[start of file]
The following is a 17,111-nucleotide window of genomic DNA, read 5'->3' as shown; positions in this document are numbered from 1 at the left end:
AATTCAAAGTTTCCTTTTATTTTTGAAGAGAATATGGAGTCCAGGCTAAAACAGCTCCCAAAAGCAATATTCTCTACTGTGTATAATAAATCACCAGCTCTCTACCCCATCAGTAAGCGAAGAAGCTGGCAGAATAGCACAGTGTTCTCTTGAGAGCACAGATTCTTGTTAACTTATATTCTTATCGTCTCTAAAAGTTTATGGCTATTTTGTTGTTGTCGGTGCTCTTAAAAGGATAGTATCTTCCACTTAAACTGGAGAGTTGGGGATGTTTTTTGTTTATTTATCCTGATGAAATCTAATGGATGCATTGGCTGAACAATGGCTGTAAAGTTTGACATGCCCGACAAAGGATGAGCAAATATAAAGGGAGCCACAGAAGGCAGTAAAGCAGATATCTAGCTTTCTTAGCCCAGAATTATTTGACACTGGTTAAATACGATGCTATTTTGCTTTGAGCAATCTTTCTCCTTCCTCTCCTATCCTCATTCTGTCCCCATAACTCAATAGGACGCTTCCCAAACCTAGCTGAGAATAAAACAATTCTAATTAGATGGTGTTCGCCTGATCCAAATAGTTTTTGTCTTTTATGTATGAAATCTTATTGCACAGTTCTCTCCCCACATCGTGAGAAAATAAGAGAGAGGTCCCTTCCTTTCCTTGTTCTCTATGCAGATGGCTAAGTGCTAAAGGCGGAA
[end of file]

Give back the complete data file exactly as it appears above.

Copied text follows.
The following is a 17,111-nucleotide window of genomic DNA, read 5'->3' as shown; positions in this document are numbered from 1 at the left end:
AATTCAAAGTTTCCTTTTATTTTTGAAGAGAATATGGAGTCCAGGCTAAAACAGCTCCCAAAAGCAATATTCTCTACTGTGTATAATAAATCACCAGCTCTCTACCCCATCAGTAAGCGAAGAAGCTGGCAGAATAGCACAGTGTTCTCTTGAGAGCACAGATTCTTGTTAACTTATATTCTTATCGTCTCTAAAAGTTTATGGCTATTTTGTTGTTGTCGGTGCTCTTAAAAGGATAGTATCTTCCACTTAAACTGGAGAGTTGGGGATGTTTTTTGTTTATTTATCCTGATGAAATCTAATGGATGCATTGGCTGAACAATGGCTGTAAAGTTTGACATGCCCGACAAAGGATGAGCAAATATAAAGGGAGCCACAGAAGGCAGTAAAGCAGATATCTAGCTTTCTTAGCCCAGAATTATTTGACACTGGTTAAATACGATGCTATTTTGCTTTGAGCAATCTTTCTCCTTCCTCTCCTATCCTCATTCTGTCCCCATAACTCAATAGGACGCTTCCCAAACCTAGCTGAGAATAAAACAATTCTAATTAGATGGTGTTCGCCTGATCCAAATAGTTTTTGTCTTTTATGTATGAAATCTTATTGCACAGTTCTCTCCCCACATCGTGAGAAAATAAGAGAGAGGTCCCTTCCTTTCCTTGTTCTCTATGCAGATGGCTAAGTGCTAAAGGCGGAA